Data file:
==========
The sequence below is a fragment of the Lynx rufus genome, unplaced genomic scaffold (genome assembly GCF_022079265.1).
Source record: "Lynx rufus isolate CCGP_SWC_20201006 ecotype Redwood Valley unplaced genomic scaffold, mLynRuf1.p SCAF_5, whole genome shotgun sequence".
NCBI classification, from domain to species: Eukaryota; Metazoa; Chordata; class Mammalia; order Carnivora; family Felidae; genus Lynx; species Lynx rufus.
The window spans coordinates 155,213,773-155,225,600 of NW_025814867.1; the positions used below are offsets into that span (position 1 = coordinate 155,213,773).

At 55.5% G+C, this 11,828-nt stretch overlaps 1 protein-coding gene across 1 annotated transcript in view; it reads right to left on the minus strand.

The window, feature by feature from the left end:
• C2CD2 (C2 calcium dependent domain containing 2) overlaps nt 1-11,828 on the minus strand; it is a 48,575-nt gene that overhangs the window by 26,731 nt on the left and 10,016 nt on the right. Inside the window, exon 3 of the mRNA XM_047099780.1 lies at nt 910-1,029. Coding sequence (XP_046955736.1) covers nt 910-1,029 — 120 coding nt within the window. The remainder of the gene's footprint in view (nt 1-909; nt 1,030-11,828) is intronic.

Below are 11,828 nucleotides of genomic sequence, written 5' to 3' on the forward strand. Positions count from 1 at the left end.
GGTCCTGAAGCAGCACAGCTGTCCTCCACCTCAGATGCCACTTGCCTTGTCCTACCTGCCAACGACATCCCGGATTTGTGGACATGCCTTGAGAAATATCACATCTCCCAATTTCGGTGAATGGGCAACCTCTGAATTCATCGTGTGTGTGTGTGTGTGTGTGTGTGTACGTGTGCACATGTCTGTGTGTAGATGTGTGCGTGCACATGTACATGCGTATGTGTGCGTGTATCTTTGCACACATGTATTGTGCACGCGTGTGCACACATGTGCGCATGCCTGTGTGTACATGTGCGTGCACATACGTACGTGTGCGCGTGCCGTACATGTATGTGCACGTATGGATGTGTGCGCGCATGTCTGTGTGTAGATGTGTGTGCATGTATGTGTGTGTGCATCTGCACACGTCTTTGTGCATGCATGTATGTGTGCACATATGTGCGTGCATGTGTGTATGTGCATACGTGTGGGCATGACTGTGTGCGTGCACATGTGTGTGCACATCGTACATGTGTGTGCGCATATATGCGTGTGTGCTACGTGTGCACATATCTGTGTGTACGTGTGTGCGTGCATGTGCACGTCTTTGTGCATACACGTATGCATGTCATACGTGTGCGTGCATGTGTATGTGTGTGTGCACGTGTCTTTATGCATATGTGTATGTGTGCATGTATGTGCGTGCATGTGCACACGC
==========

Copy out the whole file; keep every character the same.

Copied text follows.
The sequence below is a fragment of the Lynx rufus genome, unplaced genomic scaffold (genome assembly GCF_022079265.1).
Source record: "Lynx rufus isolate CCGP_SWC_20201006 ecotype Redwood Valley unplaced genomic scaffold, mLynRuf1.p SCAF_5, whole genome shotgun sequence".
NCBI classification, from domain to species: Eukaryota; Metazoa; Chordata; class Mammalia; order Carnivora; family Felidae; genus Lynx; species Lynx rufus.
The window spans coordinates 155,213,773-155,225,600 of NW_025814867.1; the positions used below are offsets into that span (position 1 = coordinate 155,213,773).

At 55.5% G+C, this 11,828-nt stretch overlaps 1 protein-coding gene across 1 annotated transcript in view; it reads right to left on the minus strand.

The window, feature by feature from the left end:
• C2CD2 (C2 calcium dependent domain containing 2) overlaps nt 1-11,828 on the minus strand; it is a 48,575-nt gene that overhangs the window by 26,731 nt on the left and 10,016 nt on the right. Inside the window, exon 3 of the mRNA XM_047099780.1 lies at nt 910-1,029. Coding sequence (XP_046955736.1) covers nt 910-1,029 — 120 coding nt within the window. The remainder of the gene's footprint in view (nt 1-909; nt 1,030-11,828) is intronic.

Below are 11,828 nucleotides of genomic sequence, written 5' to 3' on the forward strand. Positions count from 1 at the left end.
GGTCCTGAAGCAGCACAGCTGTCCTCCACCTCAGATGCCACTTGCCTTGTCCTACCTGCCAACGACATCCCGGATTTGTGGACATGCCTTGAGAAATATCACATCTCCCAATTTCGGTGAATGGGCAACCTCTGAATTCATCGTGTGTGTGTGTGTGTGTGTGTGTGTACGTGTGCACATGTCTGTGTGTAGATGTGTGCGTGCACATGTACATGCGTATGTGTGCGTGTATCTTTGCACACATGTATTGTGCACGCGTGTGCACACATGTGCGCATGCCTGTGTGTACATGTGCGTGCACATACGTACGTGTGCGCGTGCCGTACATGTATGTGCACGTATGGATGTGTGCGCGCATGTCTGTGTGTAGATGTGTGTGCATGTATGTGTGTGTGCATCTGCACACGTCTTTGTGCATGCATGTATGTGTGCACATATGTGCGTGCATGTGTGTATGTGCATACGTGTGGGCATGACTGTGTGCGTGCACATGTGTGTGCACATCGTACATGTGTGTGCGCATATATGCGTGTGTGCTACGTGTGCACATATCTGTGTGTACGTGTGTGCGTGCATGTGCACGTCTTTGTGCATACACGTATGCATGTCATACGTGTGCGTGCATGTGTATGTGTGTGTGCACGTGTCTTTATGCATATGTGTATGTGTGCATGTATGTGCGTGCATGTGCACACGC